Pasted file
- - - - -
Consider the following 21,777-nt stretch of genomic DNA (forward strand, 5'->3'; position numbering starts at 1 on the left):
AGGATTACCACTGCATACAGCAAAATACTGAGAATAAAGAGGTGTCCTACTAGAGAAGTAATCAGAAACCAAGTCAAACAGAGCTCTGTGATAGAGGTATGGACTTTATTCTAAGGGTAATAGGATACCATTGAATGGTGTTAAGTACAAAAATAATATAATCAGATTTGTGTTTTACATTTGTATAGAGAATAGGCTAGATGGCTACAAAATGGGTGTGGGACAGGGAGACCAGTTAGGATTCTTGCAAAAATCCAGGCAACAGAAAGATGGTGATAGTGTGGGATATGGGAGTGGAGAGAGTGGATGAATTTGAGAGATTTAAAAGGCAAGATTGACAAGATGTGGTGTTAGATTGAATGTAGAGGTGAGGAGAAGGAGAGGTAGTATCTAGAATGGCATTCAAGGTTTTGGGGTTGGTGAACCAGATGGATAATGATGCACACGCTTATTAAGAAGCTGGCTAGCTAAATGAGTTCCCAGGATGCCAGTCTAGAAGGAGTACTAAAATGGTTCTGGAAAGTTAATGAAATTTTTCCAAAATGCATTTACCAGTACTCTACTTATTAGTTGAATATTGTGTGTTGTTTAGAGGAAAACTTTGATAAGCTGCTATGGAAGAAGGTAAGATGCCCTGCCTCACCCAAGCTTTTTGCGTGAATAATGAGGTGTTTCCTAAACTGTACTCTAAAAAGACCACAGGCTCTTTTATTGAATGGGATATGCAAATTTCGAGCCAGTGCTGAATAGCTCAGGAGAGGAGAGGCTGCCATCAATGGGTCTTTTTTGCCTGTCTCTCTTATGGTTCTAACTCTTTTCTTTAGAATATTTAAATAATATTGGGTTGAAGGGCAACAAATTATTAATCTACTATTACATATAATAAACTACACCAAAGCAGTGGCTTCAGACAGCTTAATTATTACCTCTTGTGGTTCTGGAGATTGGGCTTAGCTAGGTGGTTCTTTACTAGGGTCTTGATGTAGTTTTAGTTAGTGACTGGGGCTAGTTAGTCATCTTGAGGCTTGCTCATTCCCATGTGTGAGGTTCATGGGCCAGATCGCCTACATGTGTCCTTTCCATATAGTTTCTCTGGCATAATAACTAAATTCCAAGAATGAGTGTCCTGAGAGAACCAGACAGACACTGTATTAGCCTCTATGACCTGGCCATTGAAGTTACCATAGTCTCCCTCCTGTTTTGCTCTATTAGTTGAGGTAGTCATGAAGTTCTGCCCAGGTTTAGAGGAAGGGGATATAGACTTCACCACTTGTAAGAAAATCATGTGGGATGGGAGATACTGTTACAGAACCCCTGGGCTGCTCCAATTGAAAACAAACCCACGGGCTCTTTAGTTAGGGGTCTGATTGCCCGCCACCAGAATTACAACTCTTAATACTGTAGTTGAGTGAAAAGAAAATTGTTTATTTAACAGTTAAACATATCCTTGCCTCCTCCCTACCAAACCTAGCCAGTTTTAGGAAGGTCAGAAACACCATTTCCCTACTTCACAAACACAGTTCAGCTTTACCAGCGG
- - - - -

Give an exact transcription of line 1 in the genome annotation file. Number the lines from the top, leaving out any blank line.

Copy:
Consider the following 21,777-nt stretch of genomic DNA (forward strand, 5'->3'; position numbering starts at 1 on the left):